Colonial Maps of Upstate New York
Suggested Teaching Instructions
Students can complete the questions on Consider the Source, or by completing these worksheets.
Individual Focus Questions: https://docs.google.com/document/d/1aNGwPAA0jRlp8Ds6pDJuNw9E7ab-XCDnskXczZz6wi8/edit?usp=sharing
Small Group: Focus and Discussion:
Ticket out of Class: https://docs.google.com/document/d/13-EZkLEDgv5XwEaCzWpO8UmBbR7P_67JDM9Je6B6-Ls/edit?usp=sharing
Title: Colonial Maps of Upstate New York
Historical Context: Settlements throughout history always have revolved aorund one thing. Water. Waterways have allowed for transportation, food and many other necessities mandatory for a town's success. As setttlements continued to arise, maps of New York State were continuously changing to show the new settlements and loss of indigenous lands.
Overview: Analyzing three maps of Upstate New York from 1700, 1757, and 1772, students will draw conclusions about what settlers of European descent knew and valued about the land bordered by the Hudson River to the East, Lake Erie to the West, and Lake Ontario and the St. Lawrence River to the North.
Goal: Students will inspect maps of Upstate New York created during the Colonial Period to determine what early European settlers understood about the region.
Objectives: Students will understand how European settlers depicted the territory of Upstate New York in the colonial period and what they viewed as important geographic features.
Investigative (Compelling) Question: What do primary source maps say about the values and interests of the people who created them?
One 30-45 minute class period.
5-15 minutes for students to inspect the three primary source maps.
10-15 minutes to discuss in small groups what they noticed in the maps and what that suggests about the interests and values of the people/societies that created them.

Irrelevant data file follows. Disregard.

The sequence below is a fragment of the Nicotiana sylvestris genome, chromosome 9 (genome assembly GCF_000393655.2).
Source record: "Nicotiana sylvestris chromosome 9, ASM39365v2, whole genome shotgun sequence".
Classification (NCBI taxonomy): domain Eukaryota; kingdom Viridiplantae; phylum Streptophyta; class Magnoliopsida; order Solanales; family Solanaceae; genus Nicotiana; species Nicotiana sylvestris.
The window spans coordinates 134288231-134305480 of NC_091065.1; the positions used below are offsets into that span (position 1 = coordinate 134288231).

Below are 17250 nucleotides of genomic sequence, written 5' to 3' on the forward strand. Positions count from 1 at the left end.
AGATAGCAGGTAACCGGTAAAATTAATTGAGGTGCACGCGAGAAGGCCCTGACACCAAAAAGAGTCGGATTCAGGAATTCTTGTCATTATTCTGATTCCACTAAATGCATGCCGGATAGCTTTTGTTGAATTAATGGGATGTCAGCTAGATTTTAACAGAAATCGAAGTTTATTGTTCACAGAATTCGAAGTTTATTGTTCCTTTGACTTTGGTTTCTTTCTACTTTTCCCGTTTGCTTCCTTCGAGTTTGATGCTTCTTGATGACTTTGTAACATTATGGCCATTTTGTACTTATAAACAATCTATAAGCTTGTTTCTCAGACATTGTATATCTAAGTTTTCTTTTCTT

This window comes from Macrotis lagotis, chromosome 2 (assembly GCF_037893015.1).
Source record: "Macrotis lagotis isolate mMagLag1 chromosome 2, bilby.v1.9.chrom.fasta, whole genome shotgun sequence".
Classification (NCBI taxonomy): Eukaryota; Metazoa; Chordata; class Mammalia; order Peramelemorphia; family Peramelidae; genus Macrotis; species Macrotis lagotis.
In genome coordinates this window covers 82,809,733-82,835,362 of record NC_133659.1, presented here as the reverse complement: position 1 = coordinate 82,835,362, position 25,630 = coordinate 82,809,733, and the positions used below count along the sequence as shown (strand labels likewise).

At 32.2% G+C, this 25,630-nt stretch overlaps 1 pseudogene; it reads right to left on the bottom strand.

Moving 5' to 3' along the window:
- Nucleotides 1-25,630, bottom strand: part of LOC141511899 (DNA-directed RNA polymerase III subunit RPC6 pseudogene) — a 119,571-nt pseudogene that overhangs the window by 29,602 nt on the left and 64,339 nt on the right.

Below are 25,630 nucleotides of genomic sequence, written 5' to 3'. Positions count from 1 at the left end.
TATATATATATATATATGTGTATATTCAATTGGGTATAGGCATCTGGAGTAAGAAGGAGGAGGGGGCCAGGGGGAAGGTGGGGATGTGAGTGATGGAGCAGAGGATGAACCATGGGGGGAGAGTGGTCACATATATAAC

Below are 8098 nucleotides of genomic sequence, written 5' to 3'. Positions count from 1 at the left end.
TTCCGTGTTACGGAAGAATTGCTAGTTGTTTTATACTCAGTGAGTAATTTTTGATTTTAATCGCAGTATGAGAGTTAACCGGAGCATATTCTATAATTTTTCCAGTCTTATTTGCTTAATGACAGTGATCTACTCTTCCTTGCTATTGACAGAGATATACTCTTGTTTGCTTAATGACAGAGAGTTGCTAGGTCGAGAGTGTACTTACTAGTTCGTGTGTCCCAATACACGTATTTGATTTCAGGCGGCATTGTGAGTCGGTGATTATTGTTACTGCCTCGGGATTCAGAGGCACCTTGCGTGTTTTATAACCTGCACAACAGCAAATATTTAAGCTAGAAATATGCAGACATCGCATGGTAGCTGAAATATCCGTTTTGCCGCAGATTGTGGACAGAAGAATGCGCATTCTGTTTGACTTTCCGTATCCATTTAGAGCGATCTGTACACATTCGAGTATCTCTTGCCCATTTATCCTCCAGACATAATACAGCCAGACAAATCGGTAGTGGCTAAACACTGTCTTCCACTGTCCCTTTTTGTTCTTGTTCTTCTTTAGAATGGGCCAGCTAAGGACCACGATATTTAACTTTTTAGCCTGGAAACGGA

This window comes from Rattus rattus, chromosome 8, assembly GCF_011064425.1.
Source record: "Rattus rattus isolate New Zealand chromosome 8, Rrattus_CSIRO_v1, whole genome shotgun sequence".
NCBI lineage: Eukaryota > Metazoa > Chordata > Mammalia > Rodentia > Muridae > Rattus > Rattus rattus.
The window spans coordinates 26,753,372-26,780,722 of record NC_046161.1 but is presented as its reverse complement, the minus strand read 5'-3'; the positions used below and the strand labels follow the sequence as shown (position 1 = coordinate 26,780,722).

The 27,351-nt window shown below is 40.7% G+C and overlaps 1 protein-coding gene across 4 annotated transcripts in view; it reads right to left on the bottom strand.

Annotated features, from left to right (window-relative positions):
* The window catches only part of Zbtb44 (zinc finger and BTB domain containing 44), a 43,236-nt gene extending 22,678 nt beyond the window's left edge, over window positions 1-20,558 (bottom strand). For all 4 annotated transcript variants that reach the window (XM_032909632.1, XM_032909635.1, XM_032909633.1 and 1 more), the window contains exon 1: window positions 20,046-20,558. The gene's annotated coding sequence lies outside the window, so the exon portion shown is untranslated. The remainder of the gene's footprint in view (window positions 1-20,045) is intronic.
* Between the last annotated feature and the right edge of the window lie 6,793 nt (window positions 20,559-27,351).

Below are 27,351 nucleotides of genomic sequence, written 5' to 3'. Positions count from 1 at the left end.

5 minutes to think and discuss about what is not depicted on the maps that would be useful or of interest to people learning about the region in the 21st century.
8-10 minute class discussion focusing on what students learned from the maps about what was understood and important to European Americans about Upstate New York in the colonial period.
2-5 minutes for students to write a written response (ticket out of class) to the questions: What would be included in maps of this region during the 21st century that was not included in the maps you looked at? What does this say about how American society has changed in the centuries since the Colonial Period?
Recommended Grade Range
9-12, but could be used/adjusted to be used with lower grade levels.
Subject: Social Studies
11.1 COLONIAL FOUNDATIONS (1607– 1763): European colonization in North America prompted cultural contact and exchange between diverse peoples; cultural differences and misunderstandings at times led to conflict. A variety of factors contributed to the development of regional differences, including social and racial hierarchies, in colonial America. (Standards: 1, 2, 3, 4, 5; Themes: MOV, TCC, GEO, GOV, ECO, EXCH)
11.1 b A number of factors influenced colonial economic development, social structures,and labor systems, causing variation by region.